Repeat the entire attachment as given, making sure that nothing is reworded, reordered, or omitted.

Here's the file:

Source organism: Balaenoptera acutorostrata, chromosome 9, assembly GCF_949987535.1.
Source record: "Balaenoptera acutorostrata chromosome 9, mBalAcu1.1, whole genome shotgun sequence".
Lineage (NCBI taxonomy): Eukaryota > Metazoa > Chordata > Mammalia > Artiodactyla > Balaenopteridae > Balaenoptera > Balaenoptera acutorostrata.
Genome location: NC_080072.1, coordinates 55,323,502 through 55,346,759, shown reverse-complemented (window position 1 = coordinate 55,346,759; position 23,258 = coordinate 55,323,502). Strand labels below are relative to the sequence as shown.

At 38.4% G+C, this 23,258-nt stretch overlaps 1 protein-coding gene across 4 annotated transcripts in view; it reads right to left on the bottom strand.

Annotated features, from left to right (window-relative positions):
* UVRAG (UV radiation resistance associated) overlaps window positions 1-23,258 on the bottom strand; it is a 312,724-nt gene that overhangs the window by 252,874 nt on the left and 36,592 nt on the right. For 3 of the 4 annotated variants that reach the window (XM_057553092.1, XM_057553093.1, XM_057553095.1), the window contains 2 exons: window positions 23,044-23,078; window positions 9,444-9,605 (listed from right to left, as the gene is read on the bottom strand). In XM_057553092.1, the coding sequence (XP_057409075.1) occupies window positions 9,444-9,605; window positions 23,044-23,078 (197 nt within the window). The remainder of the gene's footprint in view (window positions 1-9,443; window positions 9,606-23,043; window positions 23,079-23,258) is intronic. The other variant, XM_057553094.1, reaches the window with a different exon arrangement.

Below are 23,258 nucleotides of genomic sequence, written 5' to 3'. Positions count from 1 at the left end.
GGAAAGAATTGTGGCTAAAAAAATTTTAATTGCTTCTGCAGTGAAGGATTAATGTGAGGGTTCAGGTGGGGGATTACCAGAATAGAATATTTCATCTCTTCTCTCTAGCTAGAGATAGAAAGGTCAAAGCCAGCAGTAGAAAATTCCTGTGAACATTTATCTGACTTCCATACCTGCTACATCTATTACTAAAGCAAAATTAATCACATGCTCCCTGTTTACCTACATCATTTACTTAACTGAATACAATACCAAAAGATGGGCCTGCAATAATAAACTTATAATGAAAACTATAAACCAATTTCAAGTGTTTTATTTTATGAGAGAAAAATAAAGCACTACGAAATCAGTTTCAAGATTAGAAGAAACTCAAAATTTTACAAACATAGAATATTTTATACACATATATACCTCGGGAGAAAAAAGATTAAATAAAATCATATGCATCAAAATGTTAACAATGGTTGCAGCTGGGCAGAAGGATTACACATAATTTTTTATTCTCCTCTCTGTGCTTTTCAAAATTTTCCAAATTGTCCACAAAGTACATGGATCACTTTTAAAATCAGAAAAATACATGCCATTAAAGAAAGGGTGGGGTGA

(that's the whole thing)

Source organism: Balaenoptera acutorostrata, chromosome 9, assembly GCF_949987535.1.
Source record: "Balaenoptera acutorostrata chromosome 9, mBalAcu1.1, whole genome shotgun sequence".
Lineage (NCBI taxonomy): Eukaryota > Metazoa > Chordata > Mammalia > Artiodactyla > Balaenopteridae > Balaenoptera > Balaenoptera acutorostrata.
Genome location: NC_080072.1, coordinates 55,323,502 through 55,346,759, shown reverse-complemented (window position 1 = coordinate 55,346,759; position 23,258 = coordinate 55,323,502). Strand labels below are relative to the sequence as shown.

At 38.4% G+C, this 23,258-nt stretch overlaps 1 protein-coding gene across 4 annotated transcripts in view; it reads right to left on the bottom strand.

Annotated features, from left to right (window-relative positions):
* UVRAG (UV radiation resistance associated) overlaps window positions 1-23,258 on the bottom strand; it is a 312,724-nt gene that overhangs the window by 252,874 nt on the left and 36,592 nt on the right. For 3 of the 4 annotated variants that reach the window (XM_057553092.1, XM_057553093.1, XM_057553095.1), the window contains 2 exons: window positions 23,044-23,078; window positions 9,444-9,605 (listed from right to left, as the gene is read on the bottom strand). In XM_057553092.1, the coding sequence (XP_057409075.1) occupies window positions 9,444-9,605; window positions 23,044-23,078 (197 nt within the window). The remainder of the gene's footprint in view (window positions 1-9,443; window positions 9,606-23,043; window positions 23,079-23,258) is intronic. The other variant, XM_057553094.1, reaches the window with a different exon arrangement.

Below are 23,258 nucleotides of genomic sequence, written 5' to 3'. Positions count from 1 at the left end.
GGAAAGAATTGTGGCTAAAAAAATTTTAATTGCTTCTGCAGTGAAGGATTAATGTGAGGGTTCAGGTGGGGGATTACCAGAATAGAATATTTCATCTCTTCTCTCTAGCTAGAGATAGAAAGGTCAAAGCCAGCAGTAGAAAATTCCTGTGAACATTTATCTGACTTCCATACCTGCTACATCTATTACTAAAGCAAAATTAATCACATGCTCCCTGTTTACCTACATCATTTACTTAACTGAATACAATACCAAAAGATGGGCCTGCAATAATAAACTTATAATGAAAACTATAAACCAATTTCAAGTGTTTTATTTTATGAGAGAAAAATAAAGCACTACGAAATCAGTTTCAAGATTAGAAGAAACTCAAAATTTTACAAACATAGAATATTTTATACACATATATACCTCGGGAGAAAAAAGATTAAATAAAATCATATGCATCAAAATGTTAACAATGGTTGCAGCTGGGCAGAAGGATTACACATAATTTTTTATTCTCCTCTCTGTGCTTTTCAAAATTTTCCAAATTGTCCACAAAGTACATGGATCACTTTTAAAATCAGAAAAATACATGCCATTAAAGAAAGGGTGGGGTGA